Thanks…

    1. Adam Strohl Post author
      I haven’t had a chance to update the instructions yet, the title of the article doesn’t claim it to work for 10.

      Regarding missing “partitioning in the installer” the whole point is you cannot use the installer to do it and need to manually partition, thus all the instructions above thew “resume the setup” portion where you manually partition the drive.

      The installer’s partitioning system cannot do these tasks which is why I wrote the instructions in the first place.

    2. Krissada Jindanupajit
      It work perfectly on FreeBSD 10 (GENERIC)…

      After you mount all new file systems to /mnt, just type “exit” and it will resume the setup.

      
      root@pbx:~ # gmirror status
      Name Status Components
      mirror/boot COMPLETE ada0p1 (ACTIVE)
      ada1p1 (ACTIVE)
      mirror/swap COMPLETE ada0p2 (ACTIVE)
      ada1p2 (ACTIVE)
      mirror/root COMPLETE ada0p3 (ACTIVE)
      ada1p3 (ACTIVE)
      mirror/var COMPLETE ada0p4 (ACTIVE)
      ada1p4 (ACTIVE)
      mirror/tmp COMPLETE ada0p5 (ACTIVE)
      ada1p5 (ACTIVE)
      mirror/usr COMPLETE ada0p6 (ACTIVE)
      ada1p6 (ACTIVE)
      root@pbx:~ # uname -a
      FreeBSD pbx 10.0-RELEASE FreeBSD 10.0-RELEASE #0 r260789: Fri Jan 17 01:46:25 UTC 2014 root@snap.freebsd.org:/usr/obj/usr/src/sys/GENERIC i386
      root@pbx:~ #
      </code>
      
      </section>
      <div class="reply"><a class="comment-reply-link" href="https://www.ateamsystems.com/tech-blog/installing-freebsd-9-gmirror-gpt-partitions-raid-1/?replytocom=113#respond" rel="nofollow">Reply</a>↓</div>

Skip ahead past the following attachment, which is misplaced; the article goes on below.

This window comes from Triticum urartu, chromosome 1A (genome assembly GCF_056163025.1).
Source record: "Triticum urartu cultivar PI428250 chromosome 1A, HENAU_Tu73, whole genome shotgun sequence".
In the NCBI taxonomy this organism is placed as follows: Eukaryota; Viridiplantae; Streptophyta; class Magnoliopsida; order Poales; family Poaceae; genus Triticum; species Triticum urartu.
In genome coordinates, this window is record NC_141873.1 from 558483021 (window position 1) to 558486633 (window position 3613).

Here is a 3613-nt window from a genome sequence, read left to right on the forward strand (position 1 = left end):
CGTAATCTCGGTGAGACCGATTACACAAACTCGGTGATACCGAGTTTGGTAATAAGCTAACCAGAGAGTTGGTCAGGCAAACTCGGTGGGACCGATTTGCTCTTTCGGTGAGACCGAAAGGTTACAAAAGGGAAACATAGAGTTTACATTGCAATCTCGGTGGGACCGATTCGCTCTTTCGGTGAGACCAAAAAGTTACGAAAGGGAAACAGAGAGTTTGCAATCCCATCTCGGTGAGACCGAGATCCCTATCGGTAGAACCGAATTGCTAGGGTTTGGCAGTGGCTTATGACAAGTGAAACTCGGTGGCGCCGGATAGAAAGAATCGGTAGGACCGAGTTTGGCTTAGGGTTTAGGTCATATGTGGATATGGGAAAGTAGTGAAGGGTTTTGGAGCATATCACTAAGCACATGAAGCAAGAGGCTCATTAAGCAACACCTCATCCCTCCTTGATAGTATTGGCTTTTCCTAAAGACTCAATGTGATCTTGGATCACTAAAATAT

</article></li>
      </ol>
      </li>
      	<li id="li-comment-114" class="comment even thread-even depth-1"><article id="comment-114" class="comment"><header class="comment-meta comment-author vcard"><img class="avatar avatar-44 photo" src="https://secure.gravatar.com/avatar/79ebd4c340e717d6bef8d592ab7c996c?s=44&amp;d=mm&amp;r=g" srcset="https://secure.gravatar.com/avatar/79ebd4c340e717d6bef8d592ab7c996c?s=88&amp;d=mm&amp;r=g 2x" alt="" width="44" height="44" /><cite class="fn">Krissada Jindanupajit </cite><a href="https://www.ateamsystems.com/tech-blog/installing-freebsd-9-gmirror-gpt-partitions-raid-1/#comment-114"><time datetime="2014-04-25T18:43:50+00:00">April 25, 2014 at 6:43 pm</time></a></header><section class="comment-content comment">For the partitioning, if you want /usr /var and /tmp in different partition from / just
      setup your additional partitions ….
      <code>
      # Follow Adam's instruction but when you create partition, just do what you want
      # (Replace <b>X</b> with <b>0</b> for <b>ada0</b> and then <b>1</b> for <b>ada1</b>)
      ...
      ...
      gpart create -s gpt ada<b>X</b>
      gpart add -s 64k -t freebsd-boot -l boot<b>X</b> ada<b>X</b>
      gpart add -s 8G -t freebsd-swap -l swap<b>X</b> ada<b>X</b>
      gpart add -s 2G -t freebsd-ufs -l root<b>X</b> ada<b>X</b>
      gpart add -s 2G -t freebsd-ufs -l var<b>X</b> ada<b>X</b>
      gpart add -s 1G -t freebsd-ufs -l tmp<b>X</b> ada<b>X</b></code>